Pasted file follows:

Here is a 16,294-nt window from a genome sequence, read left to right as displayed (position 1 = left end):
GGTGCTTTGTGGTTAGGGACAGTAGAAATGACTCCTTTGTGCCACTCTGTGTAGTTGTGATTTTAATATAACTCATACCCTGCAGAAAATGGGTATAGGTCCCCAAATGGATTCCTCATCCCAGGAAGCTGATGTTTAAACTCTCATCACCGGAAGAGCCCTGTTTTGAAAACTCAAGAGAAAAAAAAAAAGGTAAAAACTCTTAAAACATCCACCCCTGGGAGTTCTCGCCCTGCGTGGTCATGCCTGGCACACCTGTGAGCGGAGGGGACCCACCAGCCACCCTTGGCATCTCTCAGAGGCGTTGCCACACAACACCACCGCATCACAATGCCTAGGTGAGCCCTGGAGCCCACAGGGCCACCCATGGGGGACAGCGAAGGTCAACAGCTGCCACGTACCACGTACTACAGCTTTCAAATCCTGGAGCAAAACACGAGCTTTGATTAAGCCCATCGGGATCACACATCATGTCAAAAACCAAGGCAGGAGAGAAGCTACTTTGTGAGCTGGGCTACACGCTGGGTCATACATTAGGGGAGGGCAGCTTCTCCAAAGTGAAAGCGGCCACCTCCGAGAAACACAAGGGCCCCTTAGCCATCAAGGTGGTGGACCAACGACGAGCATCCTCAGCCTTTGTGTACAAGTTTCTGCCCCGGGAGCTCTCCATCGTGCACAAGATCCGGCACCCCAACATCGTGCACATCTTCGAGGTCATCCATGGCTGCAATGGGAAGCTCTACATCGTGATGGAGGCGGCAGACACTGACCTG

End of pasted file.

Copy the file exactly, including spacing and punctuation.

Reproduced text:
Here is a 16,294-nt window from a genome sequence, read left to right as displayed (position 1 = left end):
GGTGCTTTGTGGTTAGGGACAGTAGAAATGACTCCTTTGTGCCACTCTGTGTAGTTGTGATTTTAATATAACTCATACCCTGCAGAAAATGGGTATAGGTCCCCAAATGGATTCCTCATCCCAGGAAGCTGATGTTTAAACTCTCATCACCGGAAGAGCCCTGTTTTGAAAACTCAAGAGAAAAAAAAAAAGGTAAAAACTCTTAAAACATCCACCCCTGGGAGTTCTCGCCCTGCGTGGTCATGCCTGGCACACCTGTGAGCGGAGGGGACCCACCAGCCACCCTTGGCATCTCTCAGAGGCGTTGCCACACAACACCACCGCATCACAATGCCTAGGTGAGCCCTGGAGCCCACAGGGCCACCCATGGGGGACAGCGAAGGTCAACAGCTGCCACGTACCACGTACTACAGCTTTCAAATCCTGGAGCAAAACACGAGCTTTGATTAAGCCCATCGGGATCACACATCATGTCAAAAACCAAGGCAGGAGAGAAGCTACTTTGTGAGCTGGGCTACACGCTGGGTCATACATTAGGGGAGGGCAGCTTCTCCAAAGTGAAAGCGGCCACCTCCGAGAAACACAAGGGCCCCTTAGCCATCAAGGTGGTGGACCAACGACGAGCATCCTCAGCCTTTGTGTACAAGTTTCTGCCCCGGGAGCTCTCCATCGTGCACAAGATCCGGCACCCCAACATCGTGCACATCTTCGAGGTCATCCATGGCTGCAATGGGAAGCTCTACATCGTGATGGAGGCGGCAGACACTGACCTG